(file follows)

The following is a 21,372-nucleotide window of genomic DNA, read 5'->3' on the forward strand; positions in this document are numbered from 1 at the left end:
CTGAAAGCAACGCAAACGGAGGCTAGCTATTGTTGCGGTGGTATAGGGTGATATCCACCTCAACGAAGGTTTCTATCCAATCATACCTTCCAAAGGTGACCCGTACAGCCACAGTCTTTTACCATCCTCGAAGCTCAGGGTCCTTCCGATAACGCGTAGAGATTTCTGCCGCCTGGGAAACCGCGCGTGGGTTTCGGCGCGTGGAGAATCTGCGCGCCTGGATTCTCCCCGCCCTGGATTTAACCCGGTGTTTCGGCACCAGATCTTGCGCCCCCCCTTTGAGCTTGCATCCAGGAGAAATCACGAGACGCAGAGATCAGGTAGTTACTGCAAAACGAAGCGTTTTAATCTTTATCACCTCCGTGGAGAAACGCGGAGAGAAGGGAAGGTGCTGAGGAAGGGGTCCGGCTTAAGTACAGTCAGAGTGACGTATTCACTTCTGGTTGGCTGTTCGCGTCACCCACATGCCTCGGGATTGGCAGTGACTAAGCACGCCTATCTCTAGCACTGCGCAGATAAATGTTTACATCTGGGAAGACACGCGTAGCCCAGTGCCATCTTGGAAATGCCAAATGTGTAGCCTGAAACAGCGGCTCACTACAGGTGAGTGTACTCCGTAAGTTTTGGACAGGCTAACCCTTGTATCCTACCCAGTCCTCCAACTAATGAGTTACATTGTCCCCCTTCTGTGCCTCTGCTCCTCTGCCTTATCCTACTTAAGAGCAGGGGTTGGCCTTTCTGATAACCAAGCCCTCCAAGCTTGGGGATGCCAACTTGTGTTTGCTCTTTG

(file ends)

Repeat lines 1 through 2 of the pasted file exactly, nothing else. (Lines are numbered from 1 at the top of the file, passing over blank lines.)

The following is a 21,372-nucleotide window of genomic DNA, read 5'->3' on the forward strand; positions in this document are numbered from 1 at the left end:
CTGAAAGCAACGCAAACGGAGGCTAGCTATTGTTGCGGTGGTATAGGGTGATATCCACCTCAACGAAGGTTTCTATCCAATCATACCTTCCAAAGGTGACCCGTACAGCCACAGTCTTTTACCATCCTCGAAGCTCAGGGTCCTTCCGATAACGCGTAGAGATTTCTGCCGCCTGGGAAACCGCGCGTGGGTTTCGGCGCGTGGAGAATCTGCGCGCCTGGATTCTCCCCGCCCTGGATTTAACCCGGTGTTTCGGCACCAGATCTTGCGCCCCCCCTTTGAGCTTGCATCCAGGAGAAATCACGAGACGCAGAGATCAGGTAGTTACTGCAAAACGAAGCGTTTTAATCTTTATCACCTCCGTGGAGAAACGCGGAGAGAAGGGAAGGTGCTGAGGAAGGGGTCCGGCTTAAGTACAGTCAGAGTGACGTATTCACTTCTGGTTGGCTGTTCGCGTCACCCACATGCCTCGGGATTGGCAGTGACTAAGCACGCCTATCTCTAGCACTGCGCAGATAAATGTTTACATCTGGGAAGACACGCGTAGCCCAGTGCCATCTTGGAAATGCCAAATGTGTAGCCTGAAACAGCGGCTCACTACAGGTGAGTGTACTCCGTAAGTTTTGGACAGGCTAACCCTTGTATCCTACCCAGTCCTCCAACTAATGAGTTACATTGTCCCCCTTCTGTGCCTCTGCTCCTCTGCCTTATCCTACTTAAGAGCAGGGGTTGGCCTTTCTGATAACCAAGCCCTCCAAGCTTGGGGATGCCAACTTGTGTTTGCTCTTTG